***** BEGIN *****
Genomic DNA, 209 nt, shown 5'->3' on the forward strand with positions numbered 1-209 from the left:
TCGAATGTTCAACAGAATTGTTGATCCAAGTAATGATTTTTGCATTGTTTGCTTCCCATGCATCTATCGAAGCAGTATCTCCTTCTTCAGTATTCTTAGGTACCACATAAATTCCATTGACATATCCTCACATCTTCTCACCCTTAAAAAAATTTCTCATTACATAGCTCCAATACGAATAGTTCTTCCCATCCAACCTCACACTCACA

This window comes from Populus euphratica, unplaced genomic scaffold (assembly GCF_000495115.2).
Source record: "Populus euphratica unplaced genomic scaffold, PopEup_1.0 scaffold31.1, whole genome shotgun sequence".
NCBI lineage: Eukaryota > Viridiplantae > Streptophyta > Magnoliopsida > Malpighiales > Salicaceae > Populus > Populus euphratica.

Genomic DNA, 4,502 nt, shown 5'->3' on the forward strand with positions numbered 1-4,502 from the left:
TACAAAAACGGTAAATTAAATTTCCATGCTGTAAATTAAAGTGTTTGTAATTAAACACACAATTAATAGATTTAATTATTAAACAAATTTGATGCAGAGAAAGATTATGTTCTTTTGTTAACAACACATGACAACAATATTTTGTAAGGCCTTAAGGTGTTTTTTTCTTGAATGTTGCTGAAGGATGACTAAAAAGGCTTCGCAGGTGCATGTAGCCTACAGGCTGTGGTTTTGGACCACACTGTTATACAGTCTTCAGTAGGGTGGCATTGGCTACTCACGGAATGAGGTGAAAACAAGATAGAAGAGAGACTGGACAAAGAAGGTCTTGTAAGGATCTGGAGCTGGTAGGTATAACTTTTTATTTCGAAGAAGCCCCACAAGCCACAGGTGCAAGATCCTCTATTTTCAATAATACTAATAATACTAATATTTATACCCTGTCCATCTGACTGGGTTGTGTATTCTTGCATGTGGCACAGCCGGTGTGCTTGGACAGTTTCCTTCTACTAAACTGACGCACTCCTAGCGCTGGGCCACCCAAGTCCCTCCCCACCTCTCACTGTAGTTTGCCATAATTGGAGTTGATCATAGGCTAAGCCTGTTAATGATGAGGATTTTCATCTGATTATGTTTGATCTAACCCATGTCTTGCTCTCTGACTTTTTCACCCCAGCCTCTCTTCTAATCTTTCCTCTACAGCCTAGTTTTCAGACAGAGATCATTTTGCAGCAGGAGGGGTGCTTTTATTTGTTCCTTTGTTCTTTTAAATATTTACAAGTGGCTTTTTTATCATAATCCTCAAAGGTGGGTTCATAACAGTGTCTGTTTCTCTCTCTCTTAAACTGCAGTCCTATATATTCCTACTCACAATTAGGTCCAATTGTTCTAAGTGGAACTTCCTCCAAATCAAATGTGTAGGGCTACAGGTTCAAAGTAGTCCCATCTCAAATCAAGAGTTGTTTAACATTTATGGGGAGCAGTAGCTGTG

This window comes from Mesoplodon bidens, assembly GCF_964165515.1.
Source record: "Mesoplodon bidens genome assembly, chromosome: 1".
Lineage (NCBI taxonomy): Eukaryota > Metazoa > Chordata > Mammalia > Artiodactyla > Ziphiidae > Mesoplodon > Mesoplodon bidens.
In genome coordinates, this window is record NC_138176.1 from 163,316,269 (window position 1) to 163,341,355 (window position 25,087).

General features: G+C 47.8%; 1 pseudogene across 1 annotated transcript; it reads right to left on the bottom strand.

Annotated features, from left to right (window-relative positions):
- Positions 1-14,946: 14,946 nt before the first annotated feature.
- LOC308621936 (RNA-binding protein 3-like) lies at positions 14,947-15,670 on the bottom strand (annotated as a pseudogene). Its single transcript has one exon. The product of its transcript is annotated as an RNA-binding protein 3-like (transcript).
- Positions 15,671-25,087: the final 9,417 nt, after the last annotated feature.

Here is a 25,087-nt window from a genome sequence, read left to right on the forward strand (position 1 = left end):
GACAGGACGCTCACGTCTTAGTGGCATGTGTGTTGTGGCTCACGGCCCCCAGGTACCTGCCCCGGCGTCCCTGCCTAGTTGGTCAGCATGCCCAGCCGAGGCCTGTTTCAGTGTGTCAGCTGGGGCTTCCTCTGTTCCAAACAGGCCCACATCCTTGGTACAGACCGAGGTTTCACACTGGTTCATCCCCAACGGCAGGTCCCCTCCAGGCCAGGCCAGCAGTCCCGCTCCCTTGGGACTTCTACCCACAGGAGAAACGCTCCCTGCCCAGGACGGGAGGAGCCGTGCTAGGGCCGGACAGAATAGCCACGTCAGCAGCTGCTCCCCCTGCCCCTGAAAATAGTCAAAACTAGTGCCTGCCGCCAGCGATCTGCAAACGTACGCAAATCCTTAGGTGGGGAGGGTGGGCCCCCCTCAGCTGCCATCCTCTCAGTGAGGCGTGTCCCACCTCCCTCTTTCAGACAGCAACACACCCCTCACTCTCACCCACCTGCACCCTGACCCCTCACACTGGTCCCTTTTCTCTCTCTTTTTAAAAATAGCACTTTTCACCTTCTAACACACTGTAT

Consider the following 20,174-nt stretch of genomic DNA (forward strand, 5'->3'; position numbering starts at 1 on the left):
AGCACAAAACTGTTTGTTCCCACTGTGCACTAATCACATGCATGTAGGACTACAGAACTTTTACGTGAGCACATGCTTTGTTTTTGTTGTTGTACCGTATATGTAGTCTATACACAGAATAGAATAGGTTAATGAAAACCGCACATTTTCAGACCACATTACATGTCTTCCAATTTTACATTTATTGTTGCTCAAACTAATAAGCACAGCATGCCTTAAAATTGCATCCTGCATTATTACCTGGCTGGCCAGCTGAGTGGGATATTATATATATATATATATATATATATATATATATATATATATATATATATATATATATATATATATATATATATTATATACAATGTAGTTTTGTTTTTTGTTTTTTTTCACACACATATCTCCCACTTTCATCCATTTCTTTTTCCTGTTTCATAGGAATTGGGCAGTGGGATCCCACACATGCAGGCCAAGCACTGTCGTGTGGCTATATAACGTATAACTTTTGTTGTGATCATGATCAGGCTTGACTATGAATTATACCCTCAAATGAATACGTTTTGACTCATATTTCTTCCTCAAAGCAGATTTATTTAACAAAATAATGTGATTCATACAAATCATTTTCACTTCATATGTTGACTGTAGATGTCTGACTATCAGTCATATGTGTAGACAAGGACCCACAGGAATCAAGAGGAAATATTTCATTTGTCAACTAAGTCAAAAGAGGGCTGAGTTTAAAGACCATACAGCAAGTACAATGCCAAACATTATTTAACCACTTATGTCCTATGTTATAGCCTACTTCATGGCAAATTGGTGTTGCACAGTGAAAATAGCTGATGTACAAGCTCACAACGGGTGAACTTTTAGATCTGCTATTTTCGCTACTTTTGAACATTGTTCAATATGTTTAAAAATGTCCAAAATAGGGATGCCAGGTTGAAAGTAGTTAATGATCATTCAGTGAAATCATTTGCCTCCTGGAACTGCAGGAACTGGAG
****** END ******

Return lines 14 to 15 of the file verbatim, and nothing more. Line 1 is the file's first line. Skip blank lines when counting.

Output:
- Positions 1-14,946: 14,946 nt before the first annotated feature.
- LOC308621936 (RNA-binding protein 3-like) lies at positions 14,947-15,670 on the bottom strand (annotated as a pseudogene). Its single transcript has one exon. The product of its transcript is annotated as an RNA-binding protein 3-like (transcript).